Today's column contains a free John Kass' Get Out of Watching the "Sex and the City" Movie Card, or Kass' SATC Absolvo Carta for short, and I'm offering it for this simple reason:
I can still hear the terrified cries of men from across the sea, from England, men scared stiff by the new "Sex and the City" movie premiere, and such cries are cries of warning to men in America, where this evil film will debut in a few weeks.
One of the first shrieks of woe came from a regular guy named Phil. His warning was posted in the Times Online, as a comment on the review of the film that premiered the other day in London.
"I don't think SATC is just for girls. I am a reasonably well-adjusted bloke and I am looking forward to seeing the film with my girlfriend. I am then looking forward to poking my eyes out with red-hot pokers, burning my skin off, and rolling around in salt for a while." — Phil Mann, Newcastle upon Tyne.
From Barnes & Noble: "Personal Days" by Ed Park (Reviewed by James Parker)
Park is a near-clinical humorist and parodist, in a vein that will doubtless have the odd reviewer hailing Personal Days as "LOL-funny!" The Sprout, always in a rush, sends emails of quite startling illiteracy: "Thnaks, for the heads-op! Aprecite it." Jill, out in Siberia, begins a strange compilation of corporate wisdom, carefully transcribing the apothegms of authors like Randall Slurry (Office Politics 101) and M. Halsey Patterson (Yes, I Drank The Kool-Aid — And I Went Back for Seconds). "Don't be the one who says, I told you so," counsels Slurry. "Tell them so to begin with. Tell them often." And from The Manager's Bible: The New Memory System for Daily Insights, by Wayne V. Hammer with Juliette Earp, Jill draws the following Eastern-tinted consolation: "Confusion is inevitable. Ride the wave."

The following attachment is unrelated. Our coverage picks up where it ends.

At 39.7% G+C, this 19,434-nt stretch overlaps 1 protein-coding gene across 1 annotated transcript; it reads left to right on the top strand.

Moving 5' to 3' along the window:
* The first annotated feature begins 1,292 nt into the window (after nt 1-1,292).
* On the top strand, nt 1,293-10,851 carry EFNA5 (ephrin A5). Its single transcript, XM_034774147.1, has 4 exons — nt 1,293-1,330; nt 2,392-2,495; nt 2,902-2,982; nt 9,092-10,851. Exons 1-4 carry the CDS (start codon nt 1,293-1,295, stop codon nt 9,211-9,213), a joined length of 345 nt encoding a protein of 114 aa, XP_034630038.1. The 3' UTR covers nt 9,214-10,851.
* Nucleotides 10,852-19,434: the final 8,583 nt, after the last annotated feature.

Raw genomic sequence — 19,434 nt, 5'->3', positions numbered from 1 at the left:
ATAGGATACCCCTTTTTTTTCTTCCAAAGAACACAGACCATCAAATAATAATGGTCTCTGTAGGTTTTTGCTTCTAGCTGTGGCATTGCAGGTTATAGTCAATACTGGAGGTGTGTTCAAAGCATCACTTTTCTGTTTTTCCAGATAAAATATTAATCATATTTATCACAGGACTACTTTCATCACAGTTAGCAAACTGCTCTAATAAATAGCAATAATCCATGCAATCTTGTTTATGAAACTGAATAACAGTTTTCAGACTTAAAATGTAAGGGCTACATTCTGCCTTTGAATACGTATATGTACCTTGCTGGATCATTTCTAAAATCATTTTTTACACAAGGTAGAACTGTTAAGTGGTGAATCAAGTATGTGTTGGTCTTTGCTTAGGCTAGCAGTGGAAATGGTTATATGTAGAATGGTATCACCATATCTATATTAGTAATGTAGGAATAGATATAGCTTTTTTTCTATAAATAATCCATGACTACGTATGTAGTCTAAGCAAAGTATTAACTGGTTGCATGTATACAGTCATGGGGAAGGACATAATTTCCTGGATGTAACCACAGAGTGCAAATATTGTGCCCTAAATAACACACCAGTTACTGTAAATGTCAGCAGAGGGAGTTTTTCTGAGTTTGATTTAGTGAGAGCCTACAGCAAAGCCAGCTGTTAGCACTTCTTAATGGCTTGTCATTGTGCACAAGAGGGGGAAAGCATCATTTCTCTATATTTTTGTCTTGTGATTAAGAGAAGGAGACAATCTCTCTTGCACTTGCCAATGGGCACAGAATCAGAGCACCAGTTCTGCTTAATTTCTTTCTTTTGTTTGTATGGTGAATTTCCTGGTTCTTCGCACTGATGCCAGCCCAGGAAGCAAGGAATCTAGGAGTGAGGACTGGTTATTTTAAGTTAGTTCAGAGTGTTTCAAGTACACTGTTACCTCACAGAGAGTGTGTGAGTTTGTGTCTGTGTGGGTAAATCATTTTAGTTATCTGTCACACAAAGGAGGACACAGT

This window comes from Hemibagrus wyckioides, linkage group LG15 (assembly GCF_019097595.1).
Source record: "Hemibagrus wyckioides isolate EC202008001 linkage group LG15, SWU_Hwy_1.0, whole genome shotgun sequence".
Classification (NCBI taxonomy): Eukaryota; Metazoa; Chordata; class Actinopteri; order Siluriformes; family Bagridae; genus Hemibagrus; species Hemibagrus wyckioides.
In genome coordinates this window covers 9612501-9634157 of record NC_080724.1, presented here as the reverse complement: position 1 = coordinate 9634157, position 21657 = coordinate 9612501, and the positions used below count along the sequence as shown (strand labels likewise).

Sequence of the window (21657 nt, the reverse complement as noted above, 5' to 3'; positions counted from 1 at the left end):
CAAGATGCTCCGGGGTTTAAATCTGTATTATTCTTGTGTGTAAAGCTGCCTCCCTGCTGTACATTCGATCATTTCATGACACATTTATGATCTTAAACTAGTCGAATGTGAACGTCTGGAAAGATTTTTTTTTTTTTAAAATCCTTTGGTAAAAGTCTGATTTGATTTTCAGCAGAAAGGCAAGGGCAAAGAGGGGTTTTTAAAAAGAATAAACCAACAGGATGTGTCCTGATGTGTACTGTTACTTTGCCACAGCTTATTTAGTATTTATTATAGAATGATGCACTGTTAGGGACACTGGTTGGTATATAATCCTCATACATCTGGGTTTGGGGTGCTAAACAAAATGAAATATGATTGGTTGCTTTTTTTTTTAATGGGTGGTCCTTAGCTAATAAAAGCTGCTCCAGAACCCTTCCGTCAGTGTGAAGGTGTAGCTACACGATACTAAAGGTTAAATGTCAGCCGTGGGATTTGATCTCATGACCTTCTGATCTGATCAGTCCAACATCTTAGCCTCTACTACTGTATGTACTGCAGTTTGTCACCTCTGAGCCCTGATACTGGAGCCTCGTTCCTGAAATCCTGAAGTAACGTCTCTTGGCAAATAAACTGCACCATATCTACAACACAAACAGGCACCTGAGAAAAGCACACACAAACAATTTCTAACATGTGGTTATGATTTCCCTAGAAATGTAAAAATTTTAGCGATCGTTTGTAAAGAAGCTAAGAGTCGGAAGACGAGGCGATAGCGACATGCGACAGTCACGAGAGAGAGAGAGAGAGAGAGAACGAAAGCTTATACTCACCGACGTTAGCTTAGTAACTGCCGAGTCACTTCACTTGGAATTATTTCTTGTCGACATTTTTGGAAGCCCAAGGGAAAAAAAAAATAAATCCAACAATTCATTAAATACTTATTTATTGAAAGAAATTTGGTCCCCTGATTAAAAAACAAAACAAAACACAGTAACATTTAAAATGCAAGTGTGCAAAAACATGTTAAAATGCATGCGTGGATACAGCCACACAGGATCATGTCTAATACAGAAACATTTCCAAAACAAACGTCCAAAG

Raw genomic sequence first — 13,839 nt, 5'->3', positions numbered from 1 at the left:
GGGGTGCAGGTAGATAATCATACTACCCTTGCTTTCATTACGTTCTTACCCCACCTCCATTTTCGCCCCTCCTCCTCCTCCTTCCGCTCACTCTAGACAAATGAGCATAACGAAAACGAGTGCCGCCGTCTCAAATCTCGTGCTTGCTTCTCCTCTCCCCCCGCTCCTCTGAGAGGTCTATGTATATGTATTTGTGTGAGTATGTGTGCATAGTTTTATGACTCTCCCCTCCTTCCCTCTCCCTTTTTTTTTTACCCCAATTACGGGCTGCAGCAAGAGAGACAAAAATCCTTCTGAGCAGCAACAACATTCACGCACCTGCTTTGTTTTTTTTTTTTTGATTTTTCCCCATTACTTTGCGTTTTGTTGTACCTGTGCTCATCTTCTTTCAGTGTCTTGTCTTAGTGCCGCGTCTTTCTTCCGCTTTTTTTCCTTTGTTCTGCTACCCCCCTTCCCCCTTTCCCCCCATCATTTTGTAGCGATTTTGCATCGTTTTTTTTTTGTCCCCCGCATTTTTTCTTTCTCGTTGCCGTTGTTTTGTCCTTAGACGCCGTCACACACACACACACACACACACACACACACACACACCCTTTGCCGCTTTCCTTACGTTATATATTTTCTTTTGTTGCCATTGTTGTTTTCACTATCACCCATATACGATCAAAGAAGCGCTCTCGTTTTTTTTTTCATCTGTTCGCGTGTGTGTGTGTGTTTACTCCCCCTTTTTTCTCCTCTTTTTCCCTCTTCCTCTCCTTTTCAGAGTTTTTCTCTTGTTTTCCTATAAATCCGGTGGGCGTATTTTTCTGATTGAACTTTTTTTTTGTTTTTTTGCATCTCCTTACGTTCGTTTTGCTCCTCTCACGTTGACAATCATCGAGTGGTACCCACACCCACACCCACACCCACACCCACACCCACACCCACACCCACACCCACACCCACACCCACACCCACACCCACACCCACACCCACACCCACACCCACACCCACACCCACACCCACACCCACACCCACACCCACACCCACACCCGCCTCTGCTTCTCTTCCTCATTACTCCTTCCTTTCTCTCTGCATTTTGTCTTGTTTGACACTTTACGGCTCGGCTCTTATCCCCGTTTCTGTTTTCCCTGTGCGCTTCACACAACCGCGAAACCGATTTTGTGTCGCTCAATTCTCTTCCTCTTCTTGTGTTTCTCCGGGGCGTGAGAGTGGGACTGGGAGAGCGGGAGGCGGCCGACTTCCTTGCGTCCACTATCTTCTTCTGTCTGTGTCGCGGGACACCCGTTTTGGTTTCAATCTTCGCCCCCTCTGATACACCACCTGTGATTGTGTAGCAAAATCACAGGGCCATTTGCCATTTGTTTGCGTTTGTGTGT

Park, of course, made all this up; indeed it's worryingly possible, within the context of the novel, that Jill made it all up too. The fragmented narrative and shaggy-dog tangents of Personal Days operate in the service of a seeping, slow-build paranoia, of the sort that has sustained whole seasons of ABC's Lost.
From The Smart Set: Fully Booked
Wolf is stronger when she's discussing how the brain improves through reading, less so when she starts explaining how reading makes you a more compassionate human being. I've met too many writers and literary scholars to think that blanket statement is true. Wolf is a professor of child development, and that becomes obvious as she slips into the language of those Reading is Fun-damental campaigns. "When we pass over into how a knight thinks, how a slave feels, how a heroine behaves, and how an evildoer can regret or deny wrongdoing, we never come back quite the same; sometimes we're inspired, sometimes saddened, but we are always enriched." The examples she uses are, of course, writers like Proust and Dostoevsky, not breezy chick lit novels or the latest Da Vinci Code rip-off. How are people supposed to become expert readers anyway, from reading something pink with strappy heels on the cover to The Brothers Karamazov? That Wolf does not have an answer for.